Oct 29, 2014 6:12 PM
Paul Steinhauser: As Halloween nears, a scary battle between Shaheen and Brown
Source: NH1 Political Director - NH1.com
CONCORD - Call it the fear factor.
The past couple of weeks Republican Senate nominee Scott Brown's been highlighting issues such issues as the Ebola virus, ISIS, and border security. And it's no surprise that those issues have been dominating the national headlines lately.
"I speak to the citizens of New Hampshire, there is a rational fear that this and other diseases will come into our country," Brown said last Thursday night about Ebola concerns here at home, which dominated the first 15 minutes of an NH1/CNN debate.
"We should not be fear mongering about this issue," responded Democratic Sen. Jeanne Shaheen.
Such talk keeps coming up on the campaign trail.
"What she calls fear mongering I call ration fear as well as the citizens of New Hampshire call rational fear," Brown told NH1 Wednesday in Concord.
"I appreciate that people are concerned about that threat but the question is what do responsible leaders do about that," fired back Shaheen, at a campaign event in Manchester.
Shaheen's campaign Wednesday touted an editorial piece in the Washington Post that charged that, "Mr. Brown has been trying lately to claw his way into office by scaring the bejesus out of voters."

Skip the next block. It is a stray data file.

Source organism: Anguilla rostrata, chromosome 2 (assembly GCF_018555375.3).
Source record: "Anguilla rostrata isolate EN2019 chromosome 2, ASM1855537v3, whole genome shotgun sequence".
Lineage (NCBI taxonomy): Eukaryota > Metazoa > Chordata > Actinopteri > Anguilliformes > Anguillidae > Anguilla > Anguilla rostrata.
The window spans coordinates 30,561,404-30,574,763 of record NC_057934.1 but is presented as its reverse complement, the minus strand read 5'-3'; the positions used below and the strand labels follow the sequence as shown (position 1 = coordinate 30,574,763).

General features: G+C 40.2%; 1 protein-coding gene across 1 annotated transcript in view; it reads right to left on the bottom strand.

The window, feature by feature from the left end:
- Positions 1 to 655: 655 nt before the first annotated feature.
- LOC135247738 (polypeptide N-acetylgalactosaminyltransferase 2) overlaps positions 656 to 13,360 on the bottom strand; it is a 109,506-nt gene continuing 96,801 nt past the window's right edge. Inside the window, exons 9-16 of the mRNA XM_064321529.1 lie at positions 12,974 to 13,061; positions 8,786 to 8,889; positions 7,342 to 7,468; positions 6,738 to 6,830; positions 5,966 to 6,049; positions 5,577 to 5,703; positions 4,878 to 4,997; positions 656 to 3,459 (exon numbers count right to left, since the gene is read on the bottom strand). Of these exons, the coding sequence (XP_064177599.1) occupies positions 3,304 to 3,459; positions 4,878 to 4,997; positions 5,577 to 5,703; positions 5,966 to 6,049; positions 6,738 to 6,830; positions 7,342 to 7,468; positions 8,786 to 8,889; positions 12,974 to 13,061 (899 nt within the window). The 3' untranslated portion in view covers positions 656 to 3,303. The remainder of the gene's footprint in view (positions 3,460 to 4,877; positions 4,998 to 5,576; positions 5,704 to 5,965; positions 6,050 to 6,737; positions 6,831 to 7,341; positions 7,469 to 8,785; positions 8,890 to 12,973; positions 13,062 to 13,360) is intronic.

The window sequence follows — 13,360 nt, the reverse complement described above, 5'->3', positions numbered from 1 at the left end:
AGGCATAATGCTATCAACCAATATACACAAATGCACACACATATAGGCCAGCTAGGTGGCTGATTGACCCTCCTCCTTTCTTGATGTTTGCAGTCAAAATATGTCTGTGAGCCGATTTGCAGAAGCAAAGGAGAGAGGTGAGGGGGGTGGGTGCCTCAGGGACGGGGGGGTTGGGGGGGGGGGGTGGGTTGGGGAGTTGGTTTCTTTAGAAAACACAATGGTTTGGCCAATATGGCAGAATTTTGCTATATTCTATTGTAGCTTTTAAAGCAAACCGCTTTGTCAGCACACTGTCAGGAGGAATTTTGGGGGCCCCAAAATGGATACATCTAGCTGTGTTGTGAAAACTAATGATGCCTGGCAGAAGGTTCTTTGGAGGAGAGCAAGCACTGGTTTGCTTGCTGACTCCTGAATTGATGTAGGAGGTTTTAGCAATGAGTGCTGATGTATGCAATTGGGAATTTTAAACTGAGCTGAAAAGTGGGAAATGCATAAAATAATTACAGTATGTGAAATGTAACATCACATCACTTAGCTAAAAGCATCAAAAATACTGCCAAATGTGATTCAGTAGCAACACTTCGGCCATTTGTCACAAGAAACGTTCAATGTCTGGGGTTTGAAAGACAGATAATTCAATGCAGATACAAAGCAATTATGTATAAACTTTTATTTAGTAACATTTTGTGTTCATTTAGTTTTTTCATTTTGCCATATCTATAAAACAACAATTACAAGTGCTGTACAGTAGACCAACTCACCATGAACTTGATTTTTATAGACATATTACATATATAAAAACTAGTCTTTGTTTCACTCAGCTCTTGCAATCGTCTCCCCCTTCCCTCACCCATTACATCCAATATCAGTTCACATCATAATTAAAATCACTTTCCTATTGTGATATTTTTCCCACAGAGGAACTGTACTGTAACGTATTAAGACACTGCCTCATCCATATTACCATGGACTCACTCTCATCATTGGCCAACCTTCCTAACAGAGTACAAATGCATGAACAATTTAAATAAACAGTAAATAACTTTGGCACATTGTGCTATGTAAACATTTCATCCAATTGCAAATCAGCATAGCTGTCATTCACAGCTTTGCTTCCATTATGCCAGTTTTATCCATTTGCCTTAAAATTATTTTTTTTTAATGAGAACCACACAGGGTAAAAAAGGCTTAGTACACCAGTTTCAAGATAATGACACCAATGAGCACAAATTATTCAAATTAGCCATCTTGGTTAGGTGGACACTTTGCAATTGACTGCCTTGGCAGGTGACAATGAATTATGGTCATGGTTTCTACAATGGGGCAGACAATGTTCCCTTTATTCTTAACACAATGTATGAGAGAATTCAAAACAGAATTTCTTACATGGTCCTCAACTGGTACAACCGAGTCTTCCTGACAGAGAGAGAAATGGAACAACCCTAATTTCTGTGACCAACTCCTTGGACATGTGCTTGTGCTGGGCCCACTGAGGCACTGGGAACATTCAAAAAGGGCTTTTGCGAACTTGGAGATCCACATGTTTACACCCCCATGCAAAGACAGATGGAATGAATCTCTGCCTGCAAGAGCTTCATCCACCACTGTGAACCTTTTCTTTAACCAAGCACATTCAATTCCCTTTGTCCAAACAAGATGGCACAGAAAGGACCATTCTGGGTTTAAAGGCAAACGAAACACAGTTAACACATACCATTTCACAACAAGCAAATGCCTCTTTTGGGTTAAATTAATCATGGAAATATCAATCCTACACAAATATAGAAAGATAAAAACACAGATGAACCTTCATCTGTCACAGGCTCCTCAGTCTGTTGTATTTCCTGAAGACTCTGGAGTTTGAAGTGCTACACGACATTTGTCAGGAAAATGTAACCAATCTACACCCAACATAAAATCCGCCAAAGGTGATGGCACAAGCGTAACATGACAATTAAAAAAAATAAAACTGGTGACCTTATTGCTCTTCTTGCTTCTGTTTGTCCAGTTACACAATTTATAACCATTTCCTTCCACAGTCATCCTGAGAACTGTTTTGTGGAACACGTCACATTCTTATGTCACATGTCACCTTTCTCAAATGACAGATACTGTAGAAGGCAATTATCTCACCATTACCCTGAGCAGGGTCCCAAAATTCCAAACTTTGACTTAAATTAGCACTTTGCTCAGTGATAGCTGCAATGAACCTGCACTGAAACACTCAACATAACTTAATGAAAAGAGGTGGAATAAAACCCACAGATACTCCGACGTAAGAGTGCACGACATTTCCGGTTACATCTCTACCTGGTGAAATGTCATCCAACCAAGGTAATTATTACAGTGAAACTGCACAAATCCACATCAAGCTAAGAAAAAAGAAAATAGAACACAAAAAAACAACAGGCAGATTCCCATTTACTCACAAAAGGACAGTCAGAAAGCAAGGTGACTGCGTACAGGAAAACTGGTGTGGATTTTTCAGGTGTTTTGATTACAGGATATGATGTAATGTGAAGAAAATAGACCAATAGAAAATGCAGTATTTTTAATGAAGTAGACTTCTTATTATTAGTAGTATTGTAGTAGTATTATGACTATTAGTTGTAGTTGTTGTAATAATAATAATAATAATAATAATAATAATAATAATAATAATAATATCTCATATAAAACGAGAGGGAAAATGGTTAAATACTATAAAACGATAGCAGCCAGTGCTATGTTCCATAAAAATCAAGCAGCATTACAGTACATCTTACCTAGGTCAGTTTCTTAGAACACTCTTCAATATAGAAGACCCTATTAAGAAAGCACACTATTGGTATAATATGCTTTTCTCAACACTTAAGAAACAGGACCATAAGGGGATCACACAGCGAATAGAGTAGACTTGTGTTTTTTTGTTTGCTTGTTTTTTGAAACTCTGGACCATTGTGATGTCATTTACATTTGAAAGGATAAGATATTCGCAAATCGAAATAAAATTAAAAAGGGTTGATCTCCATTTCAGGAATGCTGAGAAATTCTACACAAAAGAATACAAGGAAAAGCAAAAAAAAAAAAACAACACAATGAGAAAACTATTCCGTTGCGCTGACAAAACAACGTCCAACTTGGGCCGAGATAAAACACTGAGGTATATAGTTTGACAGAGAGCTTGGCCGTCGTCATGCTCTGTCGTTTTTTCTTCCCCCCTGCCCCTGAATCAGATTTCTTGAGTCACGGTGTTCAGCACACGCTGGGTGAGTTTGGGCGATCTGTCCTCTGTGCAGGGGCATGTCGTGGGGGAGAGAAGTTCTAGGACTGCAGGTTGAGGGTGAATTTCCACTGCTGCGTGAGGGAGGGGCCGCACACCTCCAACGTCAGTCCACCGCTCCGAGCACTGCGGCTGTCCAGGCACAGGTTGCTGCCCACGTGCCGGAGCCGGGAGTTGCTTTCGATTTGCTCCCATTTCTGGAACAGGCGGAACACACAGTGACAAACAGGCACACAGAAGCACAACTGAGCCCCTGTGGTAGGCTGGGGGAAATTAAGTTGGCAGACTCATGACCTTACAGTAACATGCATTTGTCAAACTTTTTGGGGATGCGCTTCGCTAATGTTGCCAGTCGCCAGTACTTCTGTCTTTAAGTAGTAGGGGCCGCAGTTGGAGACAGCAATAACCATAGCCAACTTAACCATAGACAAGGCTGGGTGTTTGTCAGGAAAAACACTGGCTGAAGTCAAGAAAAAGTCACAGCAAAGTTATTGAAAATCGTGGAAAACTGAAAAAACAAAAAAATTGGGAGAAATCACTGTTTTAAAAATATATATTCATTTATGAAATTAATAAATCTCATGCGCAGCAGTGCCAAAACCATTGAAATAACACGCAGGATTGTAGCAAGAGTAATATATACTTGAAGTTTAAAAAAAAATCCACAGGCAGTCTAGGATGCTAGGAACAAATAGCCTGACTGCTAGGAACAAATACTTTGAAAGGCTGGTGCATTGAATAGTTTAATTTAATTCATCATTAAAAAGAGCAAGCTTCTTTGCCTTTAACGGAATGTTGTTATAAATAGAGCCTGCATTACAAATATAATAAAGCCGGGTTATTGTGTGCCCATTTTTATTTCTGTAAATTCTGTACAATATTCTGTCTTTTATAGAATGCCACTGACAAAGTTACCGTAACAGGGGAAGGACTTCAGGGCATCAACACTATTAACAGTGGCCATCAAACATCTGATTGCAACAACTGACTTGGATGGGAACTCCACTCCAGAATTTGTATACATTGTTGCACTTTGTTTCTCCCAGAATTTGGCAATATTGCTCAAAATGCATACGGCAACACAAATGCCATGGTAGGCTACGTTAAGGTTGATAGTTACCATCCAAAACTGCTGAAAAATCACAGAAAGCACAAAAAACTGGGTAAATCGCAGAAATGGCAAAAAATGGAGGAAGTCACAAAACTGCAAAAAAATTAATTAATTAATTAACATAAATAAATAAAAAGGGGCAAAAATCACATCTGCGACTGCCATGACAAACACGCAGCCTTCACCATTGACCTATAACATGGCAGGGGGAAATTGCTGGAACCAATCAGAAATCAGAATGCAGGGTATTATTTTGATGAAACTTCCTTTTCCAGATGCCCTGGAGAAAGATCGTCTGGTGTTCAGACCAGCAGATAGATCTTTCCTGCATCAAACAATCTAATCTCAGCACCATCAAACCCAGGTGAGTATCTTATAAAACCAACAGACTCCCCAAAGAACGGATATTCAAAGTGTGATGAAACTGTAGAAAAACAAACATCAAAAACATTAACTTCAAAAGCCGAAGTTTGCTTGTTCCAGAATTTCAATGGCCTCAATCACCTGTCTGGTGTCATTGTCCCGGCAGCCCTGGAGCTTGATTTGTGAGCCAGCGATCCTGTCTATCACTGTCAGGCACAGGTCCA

Asked about the criticism from the Washington Post, Brown said "I think not only the Washington Post but also Sen. Shaheen should spend more time speaking to the people of New Hampshire," adding that people are talking to me about the border, about Ebola, they're talking to me about what's happening in Canada, what's happening in New York."
Shaheen responded later in the day, telling NH1 that "the disagreement that my opponent and I have is that he is trying to use that fear, to play on it, to exacerbate it for his own political gain."
Granite Staters are paying attention to news about the deadly virus. Forty-six percent of New Hampshire adults questioned in a recent WMUR/Granite State survey by the University of New Hampshire said they were very closely following the latest developments, with another 46% saying they were somewhat closely paying attention.
That could impact the Senate election. The latest public opinion surveys in the race, including an NH1 Poll by New England College, indicate that the race is tied up. And a leading New Hampshire political analyst says fear can make a difference in a close contest
"Certainly whenever there's fear it tends to get people in their cars and get them to the polls and it's a motivating factor. So you've got to try point these things out to voters if you want to get your supporters to the polls," said Neil Levesque, executive director of the New Hampshire Institute of Politics at Saint Anselm College.
And that can be crucial in midterm election contests, which are often all about energizing a party's base.